With Louis Vierne, we cross geographical and temporal boundaries. More than a generation after Brahms, this almost blind musician, a disciple of César Franck, was both a virtuoso organist (titular of the prestigious organ of Notre-Dame de Paris) and a prolific composer in most instrumental and vocal fields. In 1926-1927, he brought together twenty-four “fantasy” pieces, covering all the major and minor keys, and providing a variety of poetic insights. As concert pieces, they showcased his qualities as a colorist in his recitals, notably in the United States, and occasionally provided grandiose endings to the services of Notre-Dame de Paris. Tonight’s three pieces are taken from the Second Suite, Op. 53: “Feux-follets” is an example of Vierne’s willingly sarcastic writing style; “Clair de lune” (Moonlight) conveys the world of Verlaine (“In the sad and beautiful moonlight / Which has birds dream in the trees / And water fountains sigh with ecstasy”); in contrast, “Hymne au soleil” is a radiant piece, a kind of modern parody of the noble French overtures of the 17th century.

Birds converse with springs in the subdued lighting of Olivier Messiaen’s first piece, taken from the Messe de la Pentecôte (1949-1950), which the composer conceived as the ultimate written record of his vast improvisations at the keyboards of the Trinité Church organ in Paris. He premiered the entire work during the service of the Pentecost festival; and birds sing in bright light in “La joie de la grâce”, taken from the Livre du Saint-Sacrement (Book of the Holy Sacrament), completed in 1987. Their songs are the only sound material (with silence) in this “winged” piece.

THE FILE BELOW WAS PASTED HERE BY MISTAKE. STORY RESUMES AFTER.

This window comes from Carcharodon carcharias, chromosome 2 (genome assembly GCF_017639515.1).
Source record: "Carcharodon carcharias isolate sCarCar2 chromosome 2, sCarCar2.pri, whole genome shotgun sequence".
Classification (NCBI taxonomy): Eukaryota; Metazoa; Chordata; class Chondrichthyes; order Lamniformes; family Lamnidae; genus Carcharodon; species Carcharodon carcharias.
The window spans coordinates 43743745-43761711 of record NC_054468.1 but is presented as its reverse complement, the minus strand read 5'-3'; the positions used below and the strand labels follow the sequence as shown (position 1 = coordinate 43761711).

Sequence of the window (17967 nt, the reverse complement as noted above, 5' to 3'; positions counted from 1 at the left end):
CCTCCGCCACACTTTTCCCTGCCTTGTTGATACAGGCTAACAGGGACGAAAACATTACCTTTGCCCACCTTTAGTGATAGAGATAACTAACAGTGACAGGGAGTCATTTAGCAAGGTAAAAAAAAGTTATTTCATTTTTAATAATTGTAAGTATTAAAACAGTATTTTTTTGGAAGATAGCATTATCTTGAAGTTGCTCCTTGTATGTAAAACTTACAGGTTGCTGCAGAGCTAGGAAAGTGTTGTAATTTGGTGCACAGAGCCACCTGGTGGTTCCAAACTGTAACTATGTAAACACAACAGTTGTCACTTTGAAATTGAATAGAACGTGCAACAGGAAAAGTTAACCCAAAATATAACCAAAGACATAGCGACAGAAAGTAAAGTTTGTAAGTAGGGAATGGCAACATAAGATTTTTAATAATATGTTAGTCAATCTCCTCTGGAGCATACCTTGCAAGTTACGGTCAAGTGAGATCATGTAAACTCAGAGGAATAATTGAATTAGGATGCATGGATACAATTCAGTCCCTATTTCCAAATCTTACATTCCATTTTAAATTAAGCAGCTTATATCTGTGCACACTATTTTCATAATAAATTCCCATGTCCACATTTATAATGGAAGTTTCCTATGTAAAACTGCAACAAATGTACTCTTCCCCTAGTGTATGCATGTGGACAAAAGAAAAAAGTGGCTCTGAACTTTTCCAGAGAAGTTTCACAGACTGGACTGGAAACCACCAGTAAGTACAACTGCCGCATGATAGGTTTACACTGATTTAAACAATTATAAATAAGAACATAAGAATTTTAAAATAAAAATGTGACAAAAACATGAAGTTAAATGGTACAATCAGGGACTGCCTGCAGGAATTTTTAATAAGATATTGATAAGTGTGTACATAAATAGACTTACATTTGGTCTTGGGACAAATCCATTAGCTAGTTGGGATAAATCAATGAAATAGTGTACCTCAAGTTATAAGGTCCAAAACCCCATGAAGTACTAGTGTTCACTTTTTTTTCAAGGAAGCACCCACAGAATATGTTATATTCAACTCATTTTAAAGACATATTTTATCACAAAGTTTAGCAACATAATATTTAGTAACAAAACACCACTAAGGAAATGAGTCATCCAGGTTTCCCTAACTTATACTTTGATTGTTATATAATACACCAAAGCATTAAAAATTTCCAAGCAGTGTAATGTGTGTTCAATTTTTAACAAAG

The tragic death of Jehan Alain in the battle of Saumur on 20 June 1940 was painfully felt by his friends. Maurice Duruflé, nine years his senior, composed a diptych on the letters of the name ALAIN: based on the name of the notes in Germanic countries, this patronym creates an A-D-A-A-F motif. A graceful prelude, subtly sinking into darkness, is followed by a fugue, after a short transition into a free recitative quoting the theme from Jehan Alain’s Litanies, which sound like a passionate race towards the full brightness of a possible beyond.

What we hear next are precisely these famous Litanies. At the top of one of his manuscripts, Jehan Alain wrote: “When the Christian soul finds no new words in distress to implore God’s mercy, it repeats the same invocation over and over again with vehement faith. Human reason has reached its limit. Only faith continues its ascent.” This “glorious and brief” piece, according to its author, was composed in 1937 and remains to this day one of the most dazzling masterpieces ever written for the organ.

It remains to be seen which lands, which suns and which twilight Karol Mossakowski will take us to in his final improvisation. This art of spontaneous composition has been and remains a privilege for organists; and beyond the particular confines of the organ, let’s not forget that it was also a beloved practice of great composers such as Beethoven or Liszt!



Éric Lebrun

Get the latest news
from the Printemps des arts